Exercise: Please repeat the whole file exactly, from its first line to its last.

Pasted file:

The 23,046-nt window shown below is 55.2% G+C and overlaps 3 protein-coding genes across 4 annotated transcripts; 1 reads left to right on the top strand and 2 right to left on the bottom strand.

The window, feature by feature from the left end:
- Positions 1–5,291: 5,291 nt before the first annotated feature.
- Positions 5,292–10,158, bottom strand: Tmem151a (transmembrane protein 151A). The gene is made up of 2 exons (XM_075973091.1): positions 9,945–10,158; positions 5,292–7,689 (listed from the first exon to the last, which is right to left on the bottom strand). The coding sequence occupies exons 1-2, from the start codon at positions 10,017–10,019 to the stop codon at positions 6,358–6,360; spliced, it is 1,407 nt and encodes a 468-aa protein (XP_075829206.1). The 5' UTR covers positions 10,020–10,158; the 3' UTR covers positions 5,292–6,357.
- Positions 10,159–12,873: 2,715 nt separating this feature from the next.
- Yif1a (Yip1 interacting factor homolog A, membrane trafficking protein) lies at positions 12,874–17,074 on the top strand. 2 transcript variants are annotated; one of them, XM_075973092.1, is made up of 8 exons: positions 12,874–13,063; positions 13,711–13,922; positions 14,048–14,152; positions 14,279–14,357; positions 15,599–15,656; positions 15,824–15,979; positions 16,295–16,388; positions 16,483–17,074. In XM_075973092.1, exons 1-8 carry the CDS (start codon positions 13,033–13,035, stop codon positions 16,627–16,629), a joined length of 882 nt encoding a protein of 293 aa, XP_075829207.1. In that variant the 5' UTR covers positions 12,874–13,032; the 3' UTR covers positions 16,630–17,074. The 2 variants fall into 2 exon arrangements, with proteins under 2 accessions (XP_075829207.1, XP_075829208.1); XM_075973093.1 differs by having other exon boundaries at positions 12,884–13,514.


The 23,046-nt window shown below is 55.2% G+C and overlaps 3 protein-coding genes across 4 annotated transcripts; 1 reads left to right on the top strand and 2 right to left on the bottom strand.

The window, feature by feature from the left end:
- Positions 1–5,291: 5,291 nt before the first annotated feature.
- Positions 5,292–10,158, bottom strand: Tmem151a (transmembrane protein 151A). The gene is made up of 2 exons (XM_075973091.1): positions 9,945–10,158; positions 5,292–7,689 (listed from the first exon to the last, which is right to left on the bottom strand). The coding sequence occupies exons 1-2, from the start codon at positions 10,017–10,019 to the stop codon at positions 6,358–6,360; spliced, it is 1,407 nt and encodes a 468-aa protein (XP_075829206.1). The 5' UTR covers positions 10,020–10,158; the 3' UTR covers positions 5,292–6,357.
- Positions 10,159–12,873: 2,715 nt separating this feature from the next.
- Yif1a (Yip1 interacting factor homolog A, membrane trafficking protein) lies at positions 12,874–17,074 on the top strand. 2 transcript variants are annotated; one of them, XM_075973092.1, is made up of 8 exons: positions 12,874–13,063; positions 13,711–13,922; positions 14,048–14,152; positions 14,279–14,357; positions 15,599–15,656; positions 15,824–15,979; positions 16,295–16,388; positions 16,483–17,074. In XM_075973092.1, exons 1-8 carry the CDS (start codon positions 13,033–13,035, stop codon positions 16,627–16,629), a joined length of 882 nt encoding a protein of 293 aa, XP_075829207.1. In that variant the 5' UTR covers positions 12,874–13,032; the 3' UTR covers positions 16,630–17,074. The 2 variants fall into 2 exon arrangements, with proteins under 2 accessions (XP_075829207.1, XP_075829208.1); XM_075973093.1 differs by having other exon boundaries at positions 12,884–13,514.